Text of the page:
Bay report card

Water from the Choptank River laps up onto shore near a public dock in Windy Hill on Friday, May 23. The Choptank River scored an overall grade of C- in the 2013 University of Maryland Center for Environmental Science Bay health report card, a drop from 2012.

EASTON — Even though the overall health of the Chesapeake Bay didn’t change much, according to the annual health report card by the University of Maryland Center for Environmental Science, Eastern Shore rivers mostly showed a degradation in health.

Overall, the Chesapeake Bay scored a 45 percent, a C, which is nearly the score from 2012 despite a 2013 with above average rainfall and record heat.

“Nutrient and sediment pollution carried by stormwater are important factors in Chesapeake Bay health,” said Bill Dennison, vice president for science applications at UMCES. “Based on patterns in rainfall and report card grades for several reporting regions, we conclude that it is not the rain that affects the report card scores; it is what the rain carries.”

According to the report card, Eastern Shore waterways bordered by agricultural lands continue to degrade.

The Choptank River scored a C-, while Upper Eastern Shore tributaries like the Elk, Sassafras, Chester and Miles rivers, scored Ds.

According to the report card, rivers on the Shore had poor grades in 2013 due in part to more than 50 inches of rainfall on the Delmarva peninsula last year. Excess rainfall resulted in more runoff from fertilizer and chicken manure applied to fields, which contributed to the score, the report states.

“While the overall grade for the Bay did not change, we are seeing a continuing degradation of the Eastern Shore waterways that are dominated by agriculture,” Dennison said. “This tells us the importance of local management actions for our rivers and streams.”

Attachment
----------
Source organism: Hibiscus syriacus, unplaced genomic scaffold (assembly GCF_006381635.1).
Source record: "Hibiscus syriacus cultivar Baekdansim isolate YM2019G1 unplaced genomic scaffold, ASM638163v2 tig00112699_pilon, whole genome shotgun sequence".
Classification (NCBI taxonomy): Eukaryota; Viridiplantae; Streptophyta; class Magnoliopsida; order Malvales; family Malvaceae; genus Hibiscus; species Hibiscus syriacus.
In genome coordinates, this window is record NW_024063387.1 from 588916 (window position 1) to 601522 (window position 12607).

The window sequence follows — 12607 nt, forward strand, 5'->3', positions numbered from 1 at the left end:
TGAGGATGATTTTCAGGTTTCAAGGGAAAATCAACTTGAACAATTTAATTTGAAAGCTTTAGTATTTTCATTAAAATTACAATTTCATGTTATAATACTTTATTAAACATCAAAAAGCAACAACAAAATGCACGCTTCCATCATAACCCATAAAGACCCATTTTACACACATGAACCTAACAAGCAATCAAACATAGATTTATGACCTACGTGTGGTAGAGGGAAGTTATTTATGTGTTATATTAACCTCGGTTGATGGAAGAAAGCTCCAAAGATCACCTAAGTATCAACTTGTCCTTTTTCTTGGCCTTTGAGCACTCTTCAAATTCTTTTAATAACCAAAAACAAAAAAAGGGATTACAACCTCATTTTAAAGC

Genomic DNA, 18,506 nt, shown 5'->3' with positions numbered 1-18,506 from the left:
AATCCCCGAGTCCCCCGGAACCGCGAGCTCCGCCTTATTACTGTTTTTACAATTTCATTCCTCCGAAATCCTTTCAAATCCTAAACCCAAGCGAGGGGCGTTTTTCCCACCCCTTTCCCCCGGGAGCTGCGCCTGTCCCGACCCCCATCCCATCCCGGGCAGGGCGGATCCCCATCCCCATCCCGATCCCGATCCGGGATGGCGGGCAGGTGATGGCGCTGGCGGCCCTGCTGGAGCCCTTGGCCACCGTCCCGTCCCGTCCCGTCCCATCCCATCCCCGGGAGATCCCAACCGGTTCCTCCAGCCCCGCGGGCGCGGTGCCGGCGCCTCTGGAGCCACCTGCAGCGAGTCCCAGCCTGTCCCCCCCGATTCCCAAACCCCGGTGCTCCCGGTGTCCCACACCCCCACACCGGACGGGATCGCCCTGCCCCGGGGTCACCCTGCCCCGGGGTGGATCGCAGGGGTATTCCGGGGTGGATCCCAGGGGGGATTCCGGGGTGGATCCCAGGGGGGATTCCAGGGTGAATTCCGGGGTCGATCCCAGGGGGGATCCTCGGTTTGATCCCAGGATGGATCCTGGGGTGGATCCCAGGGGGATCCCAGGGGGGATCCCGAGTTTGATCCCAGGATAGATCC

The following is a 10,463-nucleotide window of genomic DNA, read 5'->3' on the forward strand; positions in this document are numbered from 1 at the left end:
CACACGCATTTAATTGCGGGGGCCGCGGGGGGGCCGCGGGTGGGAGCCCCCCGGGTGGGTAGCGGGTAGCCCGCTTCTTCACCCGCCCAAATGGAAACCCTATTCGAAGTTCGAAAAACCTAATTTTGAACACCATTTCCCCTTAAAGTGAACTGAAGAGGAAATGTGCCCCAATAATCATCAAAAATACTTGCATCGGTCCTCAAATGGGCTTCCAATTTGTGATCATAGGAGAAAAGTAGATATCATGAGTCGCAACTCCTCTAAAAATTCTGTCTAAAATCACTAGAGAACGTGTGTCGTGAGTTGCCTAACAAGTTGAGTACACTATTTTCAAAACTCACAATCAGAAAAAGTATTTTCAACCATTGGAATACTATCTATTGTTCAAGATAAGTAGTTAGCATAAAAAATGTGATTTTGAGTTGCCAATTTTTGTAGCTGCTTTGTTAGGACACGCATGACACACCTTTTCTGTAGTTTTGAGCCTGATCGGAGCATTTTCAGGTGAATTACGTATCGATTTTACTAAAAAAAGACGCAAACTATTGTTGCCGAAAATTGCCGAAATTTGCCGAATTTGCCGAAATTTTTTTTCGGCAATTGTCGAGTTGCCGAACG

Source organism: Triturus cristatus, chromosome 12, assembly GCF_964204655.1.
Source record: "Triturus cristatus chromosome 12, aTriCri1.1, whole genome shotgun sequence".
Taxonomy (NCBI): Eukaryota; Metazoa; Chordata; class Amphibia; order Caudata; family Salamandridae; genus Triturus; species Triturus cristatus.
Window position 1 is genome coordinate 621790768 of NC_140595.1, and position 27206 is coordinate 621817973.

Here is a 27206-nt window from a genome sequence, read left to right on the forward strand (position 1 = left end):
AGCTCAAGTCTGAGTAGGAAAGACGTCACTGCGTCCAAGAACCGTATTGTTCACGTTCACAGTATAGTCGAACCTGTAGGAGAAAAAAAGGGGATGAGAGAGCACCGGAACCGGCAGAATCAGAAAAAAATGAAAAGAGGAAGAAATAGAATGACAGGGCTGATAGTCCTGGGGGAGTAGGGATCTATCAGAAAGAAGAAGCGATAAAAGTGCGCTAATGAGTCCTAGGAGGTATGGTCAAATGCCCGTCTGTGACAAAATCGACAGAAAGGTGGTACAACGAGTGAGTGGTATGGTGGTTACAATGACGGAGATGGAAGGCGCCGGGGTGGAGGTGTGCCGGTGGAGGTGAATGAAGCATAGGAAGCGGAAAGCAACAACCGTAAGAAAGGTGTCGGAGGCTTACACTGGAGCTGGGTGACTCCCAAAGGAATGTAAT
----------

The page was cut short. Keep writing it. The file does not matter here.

Rivers west of the Bay generally improved in 2013, Dennison said, partly due to wastewater treatment plant upgrades.

According to UMCES, the James River at the southern end of the Bay is showing a positive trend.

Besides the wastewater treatment upgrades reducing nitrogen and phosphorus entering the Bay, the watershed also is improving partly because of a higher percentage of forested land cover acting as buffers and preventing pollution from entering waterways during rain events.

Western shore tributaries like the Patapsco and Back rivers also improved due to wastewater treatment plant upgrades and a decline in atmospheric nitrogen deposition triggered by the implementation of the Clean Air Act, according to UMCES.

However, the Bay is becoming murkier, and that is attributed to higher rainfall amounts, in addition to higher chlorophyll levels, according to UMCES.

Also, nitrogen levels show improvement over time, and underwater grasses also saw a rebound in 2013. But, improved underwater grass levels are largely due to a boom in widgeon grass, which is known as a boom-and-bust species, in the mid-Bay, so the levels may still decline in 2014.

The 2013 report card includes a new addition — assessments of three fisheries: Bay anchovy, striped bass and blue crab.

Despite earlier reports that blue crab levels are declining, the UMCES report card suggests that blue crab levels are on the rise, although they still haven’t hit target levels of 215 million adult females.

Similarly, a three-year average from 2011 to 2013 of striped bass values is up, but the single-year average is down, the report states.

Meanwhile, Bay anchovy levels have been rising since 2008.

UMCES also is working on a Climate Change Resilience Index to measure the resilience of the Bay to impacts of climate change, looking at several climate change impacts like sea level rise, increasing water temperatures, increasing storm frequency and intensity and ocean acidification.

Additional indicators UMCES will consider for climate change resilience include the impact on coastal wetlands, submerged aquatic vegetation, bacteria and other pathogens and fish and shellfish recruitment.

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